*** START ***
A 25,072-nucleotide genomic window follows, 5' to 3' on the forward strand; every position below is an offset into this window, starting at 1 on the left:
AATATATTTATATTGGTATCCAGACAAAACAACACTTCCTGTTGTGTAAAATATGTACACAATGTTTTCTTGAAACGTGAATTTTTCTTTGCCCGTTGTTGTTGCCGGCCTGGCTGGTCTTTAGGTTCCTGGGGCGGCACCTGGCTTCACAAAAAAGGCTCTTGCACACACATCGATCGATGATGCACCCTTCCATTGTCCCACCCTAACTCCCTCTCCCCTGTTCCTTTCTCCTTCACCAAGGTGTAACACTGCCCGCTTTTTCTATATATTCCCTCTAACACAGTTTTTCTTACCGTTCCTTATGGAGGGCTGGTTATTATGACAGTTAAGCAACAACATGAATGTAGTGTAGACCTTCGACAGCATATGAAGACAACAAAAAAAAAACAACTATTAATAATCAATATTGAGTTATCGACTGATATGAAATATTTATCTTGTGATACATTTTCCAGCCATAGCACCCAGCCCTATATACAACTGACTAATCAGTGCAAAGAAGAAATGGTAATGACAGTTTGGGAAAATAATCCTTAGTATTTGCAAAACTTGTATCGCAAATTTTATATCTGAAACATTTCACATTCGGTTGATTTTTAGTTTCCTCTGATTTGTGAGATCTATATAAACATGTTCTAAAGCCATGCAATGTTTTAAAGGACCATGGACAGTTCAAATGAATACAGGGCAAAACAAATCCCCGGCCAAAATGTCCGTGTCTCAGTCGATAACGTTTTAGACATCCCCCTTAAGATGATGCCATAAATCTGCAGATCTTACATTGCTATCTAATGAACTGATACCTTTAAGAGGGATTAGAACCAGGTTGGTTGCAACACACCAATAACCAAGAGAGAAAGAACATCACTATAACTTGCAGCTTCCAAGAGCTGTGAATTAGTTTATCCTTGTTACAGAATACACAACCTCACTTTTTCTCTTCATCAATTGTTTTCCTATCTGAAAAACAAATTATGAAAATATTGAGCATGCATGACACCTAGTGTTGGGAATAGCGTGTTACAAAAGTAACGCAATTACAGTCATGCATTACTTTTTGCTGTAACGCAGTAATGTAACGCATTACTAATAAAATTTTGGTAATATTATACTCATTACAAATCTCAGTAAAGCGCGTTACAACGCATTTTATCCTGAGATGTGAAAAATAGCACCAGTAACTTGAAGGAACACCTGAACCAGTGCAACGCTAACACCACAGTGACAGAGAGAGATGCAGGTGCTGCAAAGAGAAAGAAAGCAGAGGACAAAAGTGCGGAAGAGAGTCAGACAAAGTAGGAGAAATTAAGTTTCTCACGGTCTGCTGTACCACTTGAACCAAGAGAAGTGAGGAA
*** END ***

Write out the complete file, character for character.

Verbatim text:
A 25,072-nucleotide genomic window follows, 5' to 3' on the forward strand; every position below is an offset into this window, starting at 1 on the left:
AATATATTTATATTGGTATCCAGACAAAACAACACTTCCTGTTGTGTAAAATATGTACACAATGTTTTCTTGAAACGTGAATTTTTCTTTGCCCGTTGTTGTTGCCGGCCTGGCTGGTCTTTAGGTTCCTGGGGCGGCACCTGGCTTCACAAAAAAGGCTCTTGCACACACATCGATCGATGATGCACCCTTCCATTGTCCCACCCTAACTCCCTCTCCCCTGTTCCTTTCTCCTTCACCAAGGTGTAACACTGCCCGCTTTTTCTATATATTCCCTCTAACACAGTTTTTCTTACCGTTCCTTATGGAGGGCTGGTTATTATGACAGTTAAGCAACAACATGAATGTAGTGTAGACCTTCGACAGCATATGAAGACAACAAAAAAAAAACAACTATTAATAATCAATATTGAGTTATCGACTGATATGAAATATTTATCTTGTGATACATTTTCCAGCCATAGCACCCAGCCCTATATACAACTGACTAATCAGTGCAAAGAAGAAATGGTAATGACAGTTTGGGAAAATAATCCTTAGTATTTGCAAAACTTGTATCGCAAATTTTATATCTGAAACATTTCACATTCGGTTGATTTTTAGTTTCCTCTGATTTGTGAGATCTATATAAACATGTTCTAAAGCCATGCAATGTTTTAAAGGACCATGGACAGTTCAAATGAATACAGGGCAAAACAAATCCCCGGCCAAAATGTCCGTGTCTCAGTCGATAACGTTTTAGACATCCCCCTTAAGATGATGCCATAAATCTGCAGATCTTACATTGCTATCTAATGAACTGATACCTTTAAGAGGGATTAGAACCAGGTTGGTTGCAACACACCAATAACCAAGAGAGAAAGAACATCACTATAACTTGCAGCTTCCAAGAGCTGTGAATTAGTTTATCCTTGTTACAGAATACACAACCTCACTTTTTCTCTTCATCAATTGTTTTCCTATCTGAAAAACAAATTATGAAAATATTGAGCATGCATGACACCTAGTGTTGGGAATAGCGTGTTACAAAAGTAACGCAATTACAGTCATGCATTACTTTTTGCTGTAACGCAGTAATGTAACGCATTACTAATAAAATTTTGGTAATATTATACTCATTACAAATCTCAGTAAAGCGCGTTACAACGCATTTTATCCTGAGATGTGAAAAATAGCACCAGTAACTTGAAGGAACACCTGAACCAGTGCAACGCTAACACCACAGTGACAGAGAGAGATGCAGGTGCTGCAAAGAGAAAGAAAGCAGAGGACAAAAGTGCGGAAGAGAGTCAGACAAAGTAGGAGAAATTAAGTTTCTCACGGTCTGCTGTACCACTTGAACCAAGAGAAGTGAGGAA